Charter Cities: The Politically Incorrect Guide to Ending Poverty

by Dave

This is ‘governance outsourcing’ - benchmarking it to global best practices, and giving opportunity to thousands of citizens, and later millions, to improve their lives quickly – instead of leading miserable lives under local political leaders who are criminal and/or incompetent and local institutions that are dysfunctional. An experiment, if succceful, others will want to copy. In India, getting land for SEZs has been a nightmare in many states – but then again taking away prime agricultural land in a non-transparent way from farmers, instead of marginal land, to build industry is a dumb idea.

Politicians and NGOs that make their living from the handout/aid model being perpetuated won’t approve. Fish don’t vote for sushi bars.

Magazine – The Atlantic

In the 1990s, Paul Romer revolutionized economics. Now he’s trying to help the poorest countries grow rich—by convincing them to establish foreign-run “charter cities” within their borders. Romer’s idea is unconventional, even neo-colonial—the best analogy is Britain’s historic lease of Hong Kong.

When Romer explains charter cities, he likes to invoke Hong Kong. For much of the 20th century, Hong Kong’s economy left mainland China’s in the dust, proving that enlightened rules can make a world of difference. By an accident of history, Hong Kong essentially had its own charter—a set of laws and institutions imposed by its British colonial overseers—and the charter served as a magnet for go-getters. At a time when much of East Asia was ruled by nationalist or Communist strongmen, Hong Kong’s colonial authorities put in place low taxes, minimal regulation, and legal protections for property rights and contracts; between 1913 and 1980, the city’s inflation-adjusted output per person jumped more than eightfold, making the average Hong Kong resident 10 times as rich as the average mainland Chinese, and about four-fifths as rich as the average Briton.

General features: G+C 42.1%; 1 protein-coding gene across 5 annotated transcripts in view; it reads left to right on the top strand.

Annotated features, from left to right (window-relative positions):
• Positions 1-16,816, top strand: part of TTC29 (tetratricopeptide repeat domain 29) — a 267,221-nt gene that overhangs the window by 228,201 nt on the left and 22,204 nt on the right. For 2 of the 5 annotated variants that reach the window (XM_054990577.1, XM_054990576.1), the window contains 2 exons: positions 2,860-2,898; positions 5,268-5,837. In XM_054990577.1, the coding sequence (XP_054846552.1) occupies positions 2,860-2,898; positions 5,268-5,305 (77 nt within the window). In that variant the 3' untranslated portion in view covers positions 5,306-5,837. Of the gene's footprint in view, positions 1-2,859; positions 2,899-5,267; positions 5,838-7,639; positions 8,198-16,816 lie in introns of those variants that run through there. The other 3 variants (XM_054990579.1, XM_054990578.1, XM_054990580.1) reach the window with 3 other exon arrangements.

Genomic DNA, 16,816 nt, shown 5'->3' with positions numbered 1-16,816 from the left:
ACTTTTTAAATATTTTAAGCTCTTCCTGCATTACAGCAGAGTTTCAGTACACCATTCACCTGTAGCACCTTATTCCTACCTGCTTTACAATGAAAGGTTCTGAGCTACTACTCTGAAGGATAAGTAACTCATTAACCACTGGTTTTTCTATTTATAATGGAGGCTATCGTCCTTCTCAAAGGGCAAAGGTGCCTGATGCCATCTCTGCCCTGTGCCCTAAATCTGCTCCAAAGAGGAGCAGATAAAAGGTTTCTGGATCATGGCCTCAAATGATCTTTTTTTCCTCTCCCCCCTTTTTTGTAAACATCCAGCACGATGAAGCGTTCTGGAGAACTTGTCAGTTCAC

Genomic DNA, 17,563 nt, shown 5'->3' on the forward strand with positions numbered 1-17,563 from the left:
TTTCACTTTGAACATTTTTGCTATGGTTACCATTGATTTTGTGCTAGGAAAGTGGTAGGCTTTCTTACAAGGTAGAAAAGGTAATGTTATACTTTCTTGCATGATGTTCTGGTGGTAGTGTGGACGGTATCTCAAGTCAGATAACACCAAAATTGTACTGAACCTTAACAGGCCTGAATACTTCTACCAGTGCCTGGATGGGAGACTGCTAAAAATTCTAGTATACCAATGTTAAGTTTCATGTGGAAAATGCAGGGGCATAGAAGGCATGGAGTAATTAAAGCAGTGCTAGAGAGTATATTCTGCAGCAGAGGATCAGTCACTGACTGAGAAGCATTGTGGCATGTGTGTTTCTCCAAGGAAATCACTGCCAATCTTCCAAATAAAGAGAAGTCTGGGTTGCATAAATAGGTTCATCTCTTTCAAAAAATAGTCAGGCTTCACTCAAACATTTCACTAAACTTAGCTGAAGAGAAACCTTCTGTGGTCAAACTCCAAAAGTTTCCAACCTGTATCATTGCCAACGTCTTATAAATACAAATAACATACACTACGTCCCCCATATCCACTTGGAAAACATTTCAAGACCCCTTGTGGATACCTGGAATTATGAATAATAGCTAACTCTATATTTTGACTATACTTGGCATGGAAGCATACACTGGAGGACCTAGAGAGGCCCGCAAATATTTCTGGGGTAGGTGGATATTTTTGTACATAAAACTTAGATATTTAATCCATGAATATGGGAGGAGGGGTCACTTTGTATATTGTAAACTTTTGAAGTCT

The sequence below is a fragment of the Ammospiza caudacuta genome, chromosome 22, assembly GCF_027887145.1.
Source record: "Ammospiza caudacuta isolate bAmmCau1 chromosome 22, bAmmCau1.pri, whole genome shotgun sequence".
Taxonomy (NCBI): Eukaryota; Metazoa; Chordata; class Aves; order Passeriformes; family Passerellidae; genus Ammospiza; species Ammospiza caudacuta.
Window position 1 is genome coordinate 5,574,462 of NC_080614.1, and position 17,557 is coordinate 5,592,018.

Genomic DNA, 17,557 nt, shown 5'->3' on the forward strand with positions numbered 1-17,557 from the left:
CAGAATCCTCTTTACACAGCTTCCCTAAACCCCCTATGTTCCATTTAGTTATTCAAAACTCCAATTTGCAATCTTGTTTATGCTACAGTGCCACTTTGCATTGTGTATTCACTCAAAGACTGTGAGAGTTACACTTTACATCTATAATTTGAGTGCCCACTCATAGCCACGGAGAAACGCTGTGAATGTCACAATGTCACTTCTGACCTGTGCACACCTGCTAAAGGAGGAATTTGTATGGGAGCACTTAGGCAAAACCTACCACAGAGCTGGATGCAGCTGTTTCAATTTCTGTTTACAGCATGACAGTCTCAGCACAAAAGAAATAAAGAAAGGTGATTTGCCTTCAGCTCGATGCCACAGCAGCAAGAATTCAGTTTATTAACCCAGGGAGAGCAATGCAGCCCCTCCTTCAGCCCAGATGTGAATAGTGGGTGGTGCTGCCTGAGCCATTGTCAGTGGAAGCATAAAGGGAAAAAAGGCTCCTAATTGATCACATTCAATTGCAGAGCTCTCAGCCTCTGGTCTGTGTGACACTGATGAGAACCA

Then, beginning around 1980, Hong Kong’s example inspired the mainland’s rulers to create copycat enclaves. Starting in Shenzhen City, adjacent to Hong Kong, and then curling west and north around the Pacific shore, China created a series of special economic zones that followed Hong Kong’s model. Pretty soon, one of history’s greatest export booms was under way, and between 1987 and 1998, an estimated 100 million Chinese rose above the $1-a-day income that defines abject poverty. The success of the special economic zones eventually drove China’s rulers to embrace the export-driven, pro-business model for the whole country. “In a sense, Britain inadvertently, through its actions in Hong Kong, did more to reduce world poverty than all the aid programs that we’ve undertaken in the last century,” Romer observes drily.

As politically freighted as Romer’s ideas are, they also carry a continuing attraction to the people in charge of many poor countries, particularly those with rapidly growing populations. By some estimates, 3 billion people will move to cities in the next few decades, abandoning miserable and environmentally destructive work as subsistence farmers in the hope of better lives in manufacturing and services. In the absence of a Romer-type solution, these migrants will move into urban slums with no running water, high crime rates, few steady jobs, and sewage in the streets; charter cities seem a better option. And Romer’s idea has the great merit of paying for itself. Land in successful cities appreciates in value, creating wealth that can be unlocked to finance new buildings, businesses, and infrastructure.

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